First coined in 2015 by law professor William Baude, the term “shadow docket” refers to the thousands of decisions the Supreme Court hands down each term that “defy its normal procedural regularity.” Unlike the 60-70 cases the Justices hear on the “merits” docket, where the Court receives full briefings, hears oral arguments, and delivers lengthy, signed opinions, cases decided by way of the “shadow docket” lack such public deliberation and transparency. According to Court watchers and analysts, increasingly often in recent years, the Justices are handing down one- or two-sentence summary decisions late at night in controversial cases like those involving the recent federal executions. These shadow docket orders often do not include information about how each Justice voted or why the majority came to a certain conclusion, potentially leaving lower courts in the dark about how to apply Supreme Court precedent moving forward. In the case of the federal death penalty cases, the government often relied on these unsigned emergency orders from SCOTUS, typically handed down the night of the scheduled execution, to clear away any remaining legal barriers preventing the execution from moving forward. Recognizing this recent shift in Supreme Court practice, on February 18th, 2021, the House Judiciary Committee held a hearing on the shadow docket, listening to legal experts explain the history of the practice, why Congress should be concerned when SCOTUS doesn’t “show its work,” and suggestions for reform. While every Democrat who participated in the hearing seemingly expressed concern over the shadow docket, various Republican lawmakers also criticized this recent trend.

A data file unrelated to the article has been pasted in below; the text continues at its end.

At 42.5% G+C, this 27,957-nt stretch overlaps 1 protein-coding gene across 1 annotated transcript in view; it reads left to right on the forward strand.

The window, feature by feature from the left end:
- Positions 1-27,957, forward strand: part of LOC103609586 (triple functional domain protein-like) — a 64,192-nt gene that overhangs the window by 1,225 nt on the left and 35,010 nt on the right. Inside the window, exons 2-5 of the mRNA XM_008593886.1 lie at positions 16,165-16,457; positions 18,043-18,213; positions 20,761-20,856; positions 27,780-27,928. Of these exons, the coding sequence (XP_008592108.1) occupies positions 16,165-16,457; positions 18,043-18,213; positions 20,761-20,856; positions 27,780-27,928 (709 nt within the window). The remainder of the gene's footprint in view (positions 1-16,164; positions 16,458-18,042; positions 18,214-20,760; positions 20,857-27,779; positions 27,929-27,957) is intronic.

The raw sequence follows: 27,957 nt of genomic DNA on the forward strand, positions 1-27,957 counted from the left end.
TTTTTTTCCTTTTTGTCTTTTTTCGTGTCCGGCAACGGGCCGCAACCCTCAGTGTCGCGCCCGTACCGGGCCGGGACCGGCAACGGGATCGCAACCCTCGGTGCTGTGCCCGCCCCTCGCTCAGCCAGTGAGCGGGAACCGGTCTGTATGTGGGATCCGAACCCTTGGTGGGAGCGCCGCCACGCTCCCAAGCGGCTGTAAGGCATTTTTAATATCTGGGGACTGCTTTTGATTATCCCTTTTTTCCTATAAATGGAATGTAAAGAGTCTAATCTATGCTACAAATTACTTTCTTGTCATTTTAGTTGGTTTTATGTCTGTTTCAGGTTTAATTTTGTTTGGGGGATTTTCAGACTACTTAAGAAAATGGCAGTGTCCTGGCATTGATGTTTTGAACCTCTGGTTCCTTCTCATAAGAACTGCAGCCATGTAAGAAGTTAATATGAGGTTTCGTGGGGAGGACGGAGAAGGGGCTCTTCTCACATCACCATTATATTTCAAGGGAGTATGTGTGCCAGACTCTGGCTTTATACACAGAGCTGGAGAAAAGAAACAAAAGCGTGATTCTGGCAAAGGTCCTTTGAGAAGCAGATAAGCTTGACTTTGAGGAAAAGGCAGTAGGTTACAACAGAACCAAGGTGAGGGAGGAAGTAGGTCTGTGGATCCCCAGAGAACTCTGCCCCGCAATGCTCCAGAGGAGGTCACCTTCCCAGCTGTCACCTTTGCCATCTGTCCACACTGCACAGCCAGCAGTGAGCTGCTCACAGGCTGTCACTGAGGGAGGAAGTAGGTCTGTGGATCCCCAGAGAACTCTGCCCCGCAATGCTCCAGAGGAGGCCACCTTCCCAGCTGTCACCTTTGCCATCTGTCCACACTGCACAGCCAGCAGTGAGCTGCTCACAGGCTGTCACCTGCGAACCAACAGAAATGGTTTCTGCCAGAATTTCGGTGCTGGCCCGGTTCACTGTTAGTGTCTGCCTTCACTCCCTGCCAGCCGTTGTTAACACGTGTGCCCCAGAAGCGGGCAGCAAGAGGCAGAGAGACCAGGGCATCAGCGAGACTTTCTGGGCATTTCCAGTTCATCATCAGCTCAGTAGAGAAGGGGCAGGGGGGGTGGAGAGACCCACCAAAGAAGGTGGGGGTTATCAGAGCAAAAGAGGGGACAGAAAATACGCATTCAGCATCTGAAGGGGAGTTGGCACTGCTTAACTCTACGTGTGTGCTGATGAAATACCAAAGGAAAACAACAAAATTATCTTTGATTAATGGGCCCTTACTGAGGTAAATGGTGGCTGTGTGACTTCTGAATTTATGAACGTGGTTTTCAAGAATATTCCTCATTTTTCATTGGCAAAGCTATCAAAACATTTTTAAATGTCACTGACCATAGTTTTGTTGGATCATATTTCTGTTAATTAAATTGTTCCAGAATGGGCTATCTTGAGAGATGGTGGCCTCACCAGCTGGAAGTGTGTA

The shadow docket, using Baude’s definition, has existed since the very formation of the U.S. Supreme Court. As Stephen Vladeck, professor at University of Texas Law School, explained in his testimony at the hearing, this legal approach to resolving cases was typically reserved for denials of uncontroversial petitions for certiorari, denying emergency relief applications for cases that clearly didn’t meet the “emergency” criteria, granting parties more time to file briefs, and other typically unremarkable scenarios. To seek emergency relief from the Court on the shadow docket and thus side-step the formal appeals process, an applicant must prove that they will suffer “irreparable harm” if their request is not immediately granted. While only eight such applications for emergency relief were filed by the Department of Justice between 2001 and 2017, the Trump administration filed 41 such applications in just four years. Not only has the size of the shadow docket grown considerably as a result, but the types of cases the Supreme Court has been deciding via this emergency relief method have changed as well. The Court has begun resolving politically-charged disputes over the border wall, COVID-19 safety restrictions, and federal executions using the once “anodyne” shadow docket.